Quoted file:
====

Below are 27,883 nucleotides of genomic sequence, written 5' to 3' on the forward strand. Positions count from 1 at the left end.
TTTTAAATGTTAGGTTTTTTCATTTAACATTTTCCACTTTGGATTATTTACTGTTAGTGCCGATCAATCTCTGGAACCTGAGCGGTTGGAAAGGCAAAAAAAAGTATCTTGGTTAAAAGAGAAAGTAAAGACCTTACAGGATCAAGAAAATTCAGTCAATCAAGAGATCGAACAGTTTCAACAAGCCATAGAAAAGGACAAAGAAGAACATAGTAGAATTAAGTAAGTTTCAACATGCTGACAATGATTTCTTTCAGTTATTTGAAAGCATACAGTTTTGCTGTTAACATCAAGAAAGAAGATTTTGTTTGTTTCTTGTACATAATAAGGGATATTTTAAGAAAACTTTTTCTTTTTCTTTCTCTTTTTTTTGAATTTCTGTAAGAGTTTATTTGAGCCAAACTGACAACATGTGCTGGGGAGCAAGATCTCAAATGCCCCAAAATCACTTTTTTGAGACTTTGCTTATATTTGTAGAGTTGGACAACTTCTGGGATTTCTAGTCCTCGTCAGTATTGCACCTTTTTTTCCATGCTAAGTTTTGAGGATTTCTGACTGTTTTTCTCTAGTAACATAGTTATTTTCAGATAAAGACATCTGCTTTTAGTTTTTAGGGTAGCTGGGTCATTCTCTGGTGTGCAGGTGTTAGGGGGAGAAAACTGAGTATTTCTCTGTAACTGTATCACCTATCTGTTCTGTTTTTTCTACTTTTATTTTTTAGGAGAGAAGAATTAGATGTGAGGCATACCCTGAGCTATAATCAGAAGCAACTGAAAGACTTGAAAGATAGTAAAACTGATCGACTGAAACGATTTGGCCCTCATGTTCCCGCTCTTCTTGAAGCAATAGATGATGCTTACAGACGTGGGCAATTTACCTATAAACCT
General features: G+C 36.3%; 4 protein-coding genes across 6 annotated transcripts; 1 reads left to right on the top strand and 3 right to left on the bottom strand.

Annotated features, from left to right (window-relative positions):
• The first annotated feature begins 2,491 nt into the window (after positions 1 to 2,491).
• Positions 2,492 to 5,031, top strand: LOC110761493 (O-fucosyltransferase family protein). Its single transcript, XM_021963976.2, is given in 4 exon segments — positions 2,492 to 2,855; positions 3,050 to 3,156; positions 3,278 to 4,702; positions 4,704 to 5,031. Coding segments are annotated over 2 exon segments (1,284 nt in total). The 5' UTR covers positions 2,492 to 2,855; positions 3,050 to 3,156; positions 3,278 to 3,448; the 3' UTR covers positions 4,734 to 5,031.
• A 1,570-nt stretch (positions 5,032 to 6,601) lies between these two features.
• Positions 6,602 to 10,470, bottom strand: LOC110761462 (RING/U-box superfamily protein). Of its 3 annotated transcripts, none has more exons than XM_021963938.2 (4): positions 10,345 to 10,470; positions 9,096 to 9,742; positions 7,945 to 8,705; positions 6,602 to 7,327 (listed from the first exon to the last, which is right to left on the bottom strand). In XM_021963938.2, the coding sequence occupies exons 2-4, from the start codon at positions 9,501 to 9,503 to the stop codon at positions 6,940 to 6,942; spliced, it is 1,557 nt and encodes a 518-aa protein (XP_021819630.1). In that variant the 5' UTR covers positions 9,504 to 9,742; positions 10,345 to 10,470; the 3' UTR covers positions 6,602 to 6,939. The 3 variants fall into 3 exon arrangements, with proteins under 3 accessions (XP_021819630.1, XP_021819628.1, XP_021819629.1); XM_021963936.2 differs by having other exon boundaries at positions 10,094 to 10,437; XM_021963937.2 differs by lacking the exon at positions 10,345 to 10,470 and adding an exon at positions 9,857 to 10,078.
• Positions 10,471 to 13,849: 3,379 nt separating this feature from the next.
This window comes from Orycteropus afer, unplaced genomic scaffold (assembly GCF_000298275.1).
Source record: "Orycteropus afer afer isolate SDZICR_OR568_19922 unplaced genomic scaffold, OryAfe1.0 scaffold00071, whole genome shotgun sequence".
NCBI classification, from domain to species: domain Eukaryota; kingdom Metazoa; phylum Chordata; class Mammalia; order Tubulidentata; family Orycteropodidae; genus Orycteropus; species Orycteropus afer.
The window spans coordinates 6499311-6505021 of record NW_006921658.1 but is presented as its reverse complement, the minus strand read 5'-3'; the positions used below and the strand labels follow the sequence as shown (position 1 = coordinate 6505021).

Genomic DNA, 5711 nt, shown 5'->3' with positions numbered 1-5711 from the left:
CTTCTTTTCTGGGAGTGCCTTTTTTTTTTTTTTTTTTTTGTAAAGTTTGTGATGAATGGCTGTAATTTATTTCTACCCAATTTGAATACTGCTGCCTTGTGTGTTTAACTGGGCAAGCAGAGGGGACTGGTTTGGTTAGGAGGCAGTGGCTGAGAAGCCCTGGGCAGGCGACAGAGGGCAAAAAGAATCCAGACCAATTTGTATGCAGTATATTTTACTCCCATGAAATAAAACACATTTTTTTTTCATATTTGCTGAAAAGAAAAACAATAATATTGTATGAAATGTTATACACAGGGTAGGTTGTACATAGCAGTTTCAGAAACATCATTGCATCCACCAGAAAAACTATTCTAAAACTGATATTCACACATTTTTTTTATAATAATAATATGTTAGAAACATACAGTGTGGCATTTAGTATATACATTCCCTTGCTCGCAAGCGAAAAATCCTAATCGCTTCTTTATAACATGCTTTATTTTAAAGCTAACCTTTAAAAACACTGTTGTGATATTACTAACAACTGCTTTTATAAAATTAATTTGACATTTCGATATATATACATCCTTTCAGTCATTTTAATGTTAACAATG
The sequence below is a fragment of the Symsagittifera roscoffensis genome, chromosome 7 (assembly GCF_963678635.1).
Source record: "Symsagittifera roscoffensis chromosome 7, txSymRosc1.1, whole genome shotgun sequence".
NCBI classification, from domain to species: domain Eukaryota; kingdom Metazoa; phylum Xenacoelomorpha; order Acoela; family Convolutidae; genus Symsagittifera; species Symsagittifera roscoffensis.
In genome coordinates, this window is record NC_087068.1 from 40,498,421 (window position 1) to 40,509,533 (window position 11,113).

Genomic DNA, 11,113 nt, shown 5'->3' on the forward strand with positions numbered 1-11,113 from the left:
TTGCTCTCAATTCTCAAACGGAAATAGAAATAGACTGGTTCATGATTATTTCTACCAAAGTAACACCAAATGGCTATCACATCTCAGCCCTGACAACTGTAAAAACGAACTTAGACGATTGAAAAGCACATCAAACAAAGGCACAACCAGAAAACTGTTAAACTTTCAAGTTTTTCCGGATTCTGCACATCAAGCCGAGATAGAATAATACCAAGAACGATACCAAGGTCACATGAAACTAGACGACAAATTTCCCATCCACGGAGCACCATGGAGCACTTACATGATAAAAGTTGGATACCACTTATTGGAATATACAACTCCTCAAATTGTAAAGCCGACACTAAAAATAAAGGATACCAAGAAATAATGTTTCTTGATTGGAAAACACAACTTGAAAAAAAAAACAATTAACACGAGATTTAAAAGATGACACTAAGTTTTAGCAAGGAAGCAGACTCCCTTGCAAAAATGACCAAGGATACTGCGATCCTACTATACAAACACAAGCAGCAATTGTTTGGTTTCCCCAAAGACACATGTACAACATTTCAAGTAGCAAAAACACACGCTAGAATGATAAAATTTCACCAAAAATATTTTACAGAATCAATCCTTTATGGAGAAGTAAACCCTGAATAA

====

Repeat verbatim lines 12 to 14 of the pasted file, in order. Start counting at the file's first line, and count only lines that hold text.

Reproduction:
NCBI classification, from domain to species: domain Eukaryota; kingdom Metazoa; phylum Chordata; class Mammalia; order Tubulidentata; family Orycteropodidae; genus Orycteropus; species Orycteropus afer.
The window spans coordinates 6499311-6505021 of record NW_006921658.1 but is presented as its reverse complement, the minus strand read 5'-3'; the positions used below and the strand labels follow the sequence as shown (position 1 = coordinate 6505021).

Genomic DNA, 5711 nt, shown 5'->3' with positions numbered 1-5711 from the left: